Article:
I grew up visiting the national parks with my parents on long road trips across the country. We live in Florida, so getting to see mountains was a rare treat that I always looked forward to. I got away from it in my twenties, but as I got older I felt the pull of the mountains calling me back. One of my friends has recently declared his life’s quest to be visiting every national park, so we took the chance to tick Bryce Canyon off his list in the days following this year’s Devlearn. Bryce isn’t quite as imposing as Yosemite, nor as famous as Yellowstone, but I’ve always been curious to see the bizarre little spires (the famous “hoodoos”) ever since I first saw pictures of them.
And they don’t disappoint. The rim of the canyon is on a bit of an incline, so as you approach it from the west, all you see is a fairly unremarkable forest (though if you’re lucky, you’ll spot a few deer).
Cresting the hill brings you to this view…
And it’s hard not to have your breath taken away.
My friend and I immediately started searching for the trailhead, ready to dive headfirst into that beautiful canyon.
Another friend took one look and decided that an afternoon of reading and drinking hot chocolate in the lodge was preferable to anything that could happen in that canyon (in her defense, it was bitterly cold, about to snow, and the hike ended up being incredibly challenging – her choice was probably the rational one).
It’s amazing this place could contain such a variety of experiences. You can dive into an intense day hike or bum around and relax by the fire. There are deep wilderness backcountry trails that take days to traverse… or you can hire a tour bus from Las Vegas and get driven straight up to a paved overlook path.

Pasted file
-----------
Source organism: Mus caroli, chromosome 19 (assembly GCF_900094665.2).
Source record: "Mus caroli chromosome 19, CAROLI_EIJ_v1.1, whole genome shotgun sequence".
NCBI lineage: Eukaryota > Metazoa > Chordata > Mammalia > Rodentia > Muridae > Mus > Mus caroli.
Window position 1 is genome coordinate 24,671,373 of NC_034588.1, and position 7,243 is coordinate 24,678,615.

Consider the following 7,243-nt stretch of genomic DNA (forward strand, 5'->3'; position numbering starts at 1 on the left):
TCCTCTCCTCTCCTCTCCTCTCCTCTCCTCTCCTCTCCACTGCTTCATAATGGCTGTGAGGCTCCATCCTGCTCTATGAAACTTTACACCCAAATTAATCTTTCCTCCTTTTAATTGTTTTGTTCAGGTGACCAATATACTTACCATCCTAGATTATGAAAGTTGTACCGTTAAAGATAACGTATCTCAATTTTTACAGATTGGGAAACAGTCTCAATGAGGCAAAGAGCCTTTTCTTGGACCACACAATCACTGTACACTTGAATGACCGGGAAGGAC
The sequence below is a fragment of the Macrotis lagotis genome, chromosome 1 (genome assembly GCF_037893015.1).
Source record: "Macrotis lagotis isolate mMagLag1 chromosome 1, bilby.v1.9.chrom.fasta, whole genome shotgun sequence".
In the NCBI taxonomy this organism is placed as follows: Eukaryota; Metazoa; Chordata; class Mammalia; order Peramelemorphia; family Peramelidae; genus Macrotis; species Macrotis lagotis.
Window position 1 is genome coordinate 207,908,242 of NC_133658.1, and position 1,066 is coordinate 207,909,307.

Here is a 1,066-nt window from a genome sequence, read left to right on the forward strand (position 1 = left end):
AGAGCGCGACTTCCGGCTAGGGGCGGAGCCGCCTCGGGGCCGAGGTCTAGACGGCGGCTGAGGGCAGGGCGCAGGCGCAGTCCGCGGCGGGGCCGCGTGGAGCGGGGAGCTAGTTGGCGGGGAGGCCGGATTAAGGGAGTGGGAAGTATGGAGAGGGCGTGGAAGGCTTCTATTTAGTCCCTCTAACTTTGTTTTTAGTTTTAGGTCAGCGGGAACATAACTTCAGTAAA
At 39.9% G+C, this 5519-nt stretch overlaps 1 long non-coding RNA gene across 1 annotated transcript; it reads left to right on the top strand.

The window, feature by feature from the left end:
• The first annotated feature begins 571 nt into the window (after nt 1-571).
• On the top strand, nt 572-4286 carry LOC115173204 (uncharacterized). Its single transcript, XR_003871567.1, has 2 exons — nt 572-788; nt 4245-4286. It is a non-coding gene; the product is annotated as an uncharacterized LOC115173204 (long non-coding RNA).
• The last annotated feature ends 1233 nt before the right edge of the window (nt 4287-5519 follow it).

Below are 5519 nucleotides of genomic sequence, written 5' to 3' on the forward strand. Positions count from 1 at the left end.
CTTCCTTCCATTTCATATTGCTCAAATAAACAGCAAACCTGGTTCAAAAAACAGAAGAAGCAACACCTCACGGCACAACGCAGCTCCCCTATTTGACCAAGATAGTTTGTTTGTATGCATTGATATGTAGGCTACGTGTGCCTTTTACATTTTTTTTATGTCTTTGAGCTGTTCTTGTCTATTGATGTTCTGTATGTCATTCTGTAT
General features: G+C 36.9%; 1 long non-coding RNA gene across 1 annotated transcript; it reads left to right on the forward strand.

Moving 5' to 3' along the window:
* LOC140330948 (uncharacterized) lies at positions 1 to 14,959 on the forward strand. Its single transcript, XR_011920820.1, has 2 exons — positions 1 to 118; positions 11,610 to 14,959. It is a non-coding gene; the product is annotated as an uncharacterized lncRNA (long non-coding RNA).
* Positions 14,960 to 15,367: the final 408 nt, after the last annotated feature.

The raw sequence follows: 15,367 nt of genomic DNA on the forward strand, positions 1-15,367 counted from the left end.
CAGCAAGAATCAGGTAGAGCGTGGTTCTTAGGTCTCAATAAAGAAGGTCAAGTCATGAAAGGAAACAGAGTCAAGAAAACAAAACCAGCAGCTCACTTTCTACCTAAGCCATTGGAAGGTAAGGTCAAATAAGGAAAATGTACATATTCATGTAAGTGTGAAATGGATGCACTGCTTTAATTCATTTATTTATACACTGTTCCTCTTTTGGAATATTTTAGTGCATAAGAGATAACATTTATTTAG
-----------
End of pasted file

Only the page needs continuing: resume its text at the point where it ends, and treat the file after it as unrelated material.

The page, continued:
If the excitement of being in this beautiful place isn’t enough, you can even get an extrinsic reward by playing the “Hike the Hoodoos” scavenger hunt.
After giving it some thought, I realized how the act of building and curating these experiences feel oddly parallel to what L&D professionals do in the workplace.
Performing well at work is wild. It is complex. It is no longer “show up and push this lever for eight hours.” It’s more like, “here’s a problem we don’t know how to fix – please solve it.” During his keynote, Neil Degrasse-Tyson spoke about the irrelevance of knowledge. The people that will succeed in our new economy aren’t those who remember the most, but those who can solve the most problems and create the best new ideas.
— Kevin Thorn (@LearnNuggets) October 29, 2014
It’s an amazingly big ask for our learners, but trying to contain this challenge and complexity, dumb it down somehow, would take away everything beautiful and exciting about it. Instead we must provide the appropriate experiences within that wildness for each person. In the same way we can’t let a bus load of sedentary sightseers try to tackle the “Under the Rim” trail (23 miles one way), we can’t let an inexperienced new hire tackle a complex project without the necessary guidance and resources. The same way we can’t hold back an experienced hiker or ultrarunner by building only easy paved trails, we shouldn’t prevent the experts from achieving all that they can.